Introduction and
Security Projects
Distributed Applications
Security Projects

The interests of the Security Group are oriented to applied research, without disregarding the exploration of new methodologies and the scientific analysis of the most innovative theoretical proposals.

This approach has given us the opportunity to both establish important collaboration initiatives with the industry and to publish security papers in the following Journals and Conference Proceedings: ACM Transactions on Information and System Security, Journal of Computer Security, ACM Conference on Computer and Communication Security, Cambridge International Workshop on Security Protocols, Intern. Conference on Information and Computer Security, and so on.

Proactive Password Checking  

A proactive password checking technique against Dictionary based attack, implemented upon Decision Trees, is presented here.

User identification within biometric analysis  

Users can be indentified by a set of their biometric behaviors. The focus is on keystroke analysis, and a practical approach is proposed (patent pending).

Delegation of accountability protocols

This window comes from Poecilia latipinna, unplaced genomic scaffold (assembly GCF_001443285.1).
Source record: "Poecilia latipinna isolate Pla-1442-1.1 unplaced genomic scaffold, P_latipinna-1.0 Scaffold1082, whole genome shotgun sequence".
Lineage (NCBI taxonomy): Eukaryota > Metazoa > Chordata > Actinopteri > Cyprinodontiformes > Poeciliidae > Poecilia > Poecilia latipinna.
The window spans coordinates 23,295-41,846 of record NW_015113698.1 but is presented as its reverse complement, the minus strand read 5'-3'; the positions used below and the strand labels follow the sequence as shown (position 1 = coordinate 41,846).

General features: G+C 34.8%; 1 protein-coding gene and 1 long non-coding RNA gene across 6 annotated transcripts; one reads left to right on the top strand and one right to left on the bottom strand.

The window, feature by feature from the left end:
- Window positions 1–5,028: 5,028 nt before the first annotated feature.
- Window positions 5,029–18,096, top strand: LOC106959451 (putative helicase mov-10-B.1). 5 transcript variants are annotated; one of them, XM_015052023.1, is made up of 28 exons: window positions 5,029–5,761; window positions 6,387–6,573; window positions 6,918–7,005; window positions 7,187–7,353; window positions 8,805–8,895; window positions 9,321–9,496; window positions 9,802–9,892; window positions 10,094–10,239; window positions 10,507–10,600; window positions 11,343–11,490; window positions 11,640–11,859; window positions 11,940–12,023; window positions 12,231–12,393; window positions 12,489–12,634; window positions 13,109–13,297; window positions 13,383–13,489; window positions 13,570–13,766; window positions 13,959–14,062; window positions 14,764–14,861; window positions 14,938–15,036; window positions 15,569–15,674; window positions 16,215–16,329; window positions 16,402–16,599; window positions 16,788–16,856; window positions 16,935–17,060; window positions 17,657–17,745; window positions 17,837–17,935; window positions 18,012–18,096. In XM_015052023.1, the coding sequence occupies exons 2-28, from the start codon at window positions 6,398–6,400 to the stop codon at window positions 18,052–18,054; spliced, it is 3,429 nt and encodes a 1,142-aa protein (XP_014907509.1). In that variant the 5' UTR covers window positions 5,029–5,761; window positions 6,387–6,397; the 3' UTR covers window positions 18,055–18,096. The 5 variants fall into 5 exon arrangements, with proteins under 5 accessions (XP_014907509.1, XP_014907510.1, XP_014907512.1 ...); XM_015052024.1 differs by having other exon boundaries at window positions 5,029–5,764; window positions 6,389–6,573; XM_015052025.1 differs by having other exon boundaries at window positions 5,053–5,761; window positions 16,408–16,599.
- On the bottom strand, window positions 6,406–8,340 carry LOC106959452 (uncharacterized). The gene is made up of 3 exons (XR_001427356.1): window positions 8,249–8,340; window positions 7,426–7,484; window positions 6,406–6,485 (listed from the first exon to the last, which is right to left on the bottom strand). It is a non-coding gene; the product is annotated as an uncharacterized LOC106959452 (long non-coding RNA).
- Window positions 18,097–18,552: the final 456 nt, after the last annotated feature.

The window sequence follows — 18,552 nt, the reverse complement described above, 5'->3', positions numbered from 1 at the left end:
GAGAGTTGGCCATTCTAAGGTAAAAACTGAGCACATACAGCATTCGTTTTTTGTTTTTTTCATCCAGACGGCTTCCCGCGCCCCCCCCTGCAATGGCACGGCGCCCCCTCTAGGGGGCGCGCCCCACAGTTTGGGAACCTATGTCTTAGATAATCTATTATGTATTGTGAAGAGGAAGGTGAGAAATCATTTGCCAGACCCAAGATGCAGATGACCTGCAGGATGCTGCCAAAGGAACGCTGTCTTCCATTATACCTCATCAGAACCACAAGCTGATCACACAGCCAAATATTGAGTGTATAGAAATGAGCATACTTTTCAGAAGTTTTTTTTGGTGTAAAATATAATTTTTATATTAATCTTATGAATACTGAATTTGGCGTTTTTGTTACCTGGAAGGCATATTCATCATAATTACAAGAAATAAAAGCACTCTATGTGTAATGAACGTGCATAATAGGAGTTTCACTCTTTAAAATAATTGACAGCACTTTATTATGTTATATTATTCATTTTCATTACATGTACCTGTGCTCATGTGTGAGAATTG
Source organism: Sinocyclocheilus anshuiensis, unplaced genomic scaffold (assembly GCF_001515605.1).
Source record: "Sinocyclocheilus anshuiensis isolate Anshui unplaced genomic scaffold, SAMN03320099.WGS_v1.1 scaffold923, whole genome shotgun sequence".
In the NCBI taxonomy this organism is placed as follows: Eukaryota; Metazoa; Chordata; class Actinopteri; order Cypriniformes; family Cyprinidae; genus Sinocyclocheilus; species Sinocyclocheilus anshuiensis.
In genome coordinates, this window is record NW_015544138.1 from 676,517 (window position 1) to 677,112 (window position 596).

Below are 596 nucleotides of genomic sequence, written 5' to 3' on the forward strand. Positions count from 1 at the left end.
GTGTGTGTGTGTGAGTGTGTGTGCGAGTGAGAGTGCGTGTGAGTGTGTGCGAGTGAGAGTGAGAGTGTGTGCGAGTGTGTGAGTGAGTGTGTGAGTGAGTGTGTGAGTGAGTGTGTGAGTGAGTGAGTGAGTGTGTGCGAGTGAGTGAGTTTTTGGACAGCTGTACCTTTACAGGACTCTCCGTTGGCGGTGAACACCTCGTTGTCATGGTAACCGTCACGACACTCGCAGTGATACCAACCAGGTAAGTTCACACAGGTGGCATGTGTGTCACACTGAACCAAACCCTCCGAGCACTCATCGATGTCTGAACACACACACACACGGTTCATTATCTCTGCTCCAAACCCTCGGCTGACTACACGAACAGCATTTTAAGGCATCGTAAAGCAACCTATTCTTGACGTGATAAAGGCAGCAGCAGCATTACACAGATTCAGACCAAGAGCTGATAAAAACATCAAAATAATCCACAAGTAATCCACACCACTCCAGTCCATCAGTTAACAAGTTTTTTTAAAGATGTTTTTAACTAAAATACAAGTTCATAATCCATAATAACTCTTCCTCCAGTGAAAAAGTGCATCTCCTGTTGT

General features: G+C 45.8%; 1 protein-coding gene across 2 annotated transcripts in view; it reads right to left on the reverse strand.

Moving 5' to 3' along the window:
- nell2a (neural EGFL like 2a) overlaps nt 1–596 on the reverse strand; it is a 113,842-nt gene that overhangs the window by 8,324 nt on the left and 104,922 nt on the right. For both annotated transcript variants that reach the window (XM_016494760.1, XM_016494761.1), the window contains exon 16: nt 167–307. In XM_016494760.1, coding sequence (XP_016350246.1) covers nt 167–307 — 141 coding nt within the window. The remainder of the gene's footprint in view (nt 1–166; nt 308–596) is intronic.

A framework to analyse how accountability is transferred or kept is proposed here.

Multicast streams authentication  

The objective of this work is to add security features to applications used to multicast data on the Internet

Lightweight Security for Internet Polls  

We have investigated the security of Internet polls and we have developed a method that is not based on IP-locking and yet is secure against automated attacks, which massively change the result of the poll.

Peer-to-Peer Market Place  

A p2p market place should be fair, i.e., intellectual properties should be protected as well as uploaders should be accounted as distributors. We proposed a scalable distributed domain on the top of a micro-payment scheme.

Preventing massive automated access to Web resources  

Automated web tools are often used to attack the security of online services. We have developed MosaHIP, a Mosaic-based Human Interactive Proof, which can prevent bots from massively access Web resources.

Dept. of
Computer Science
University of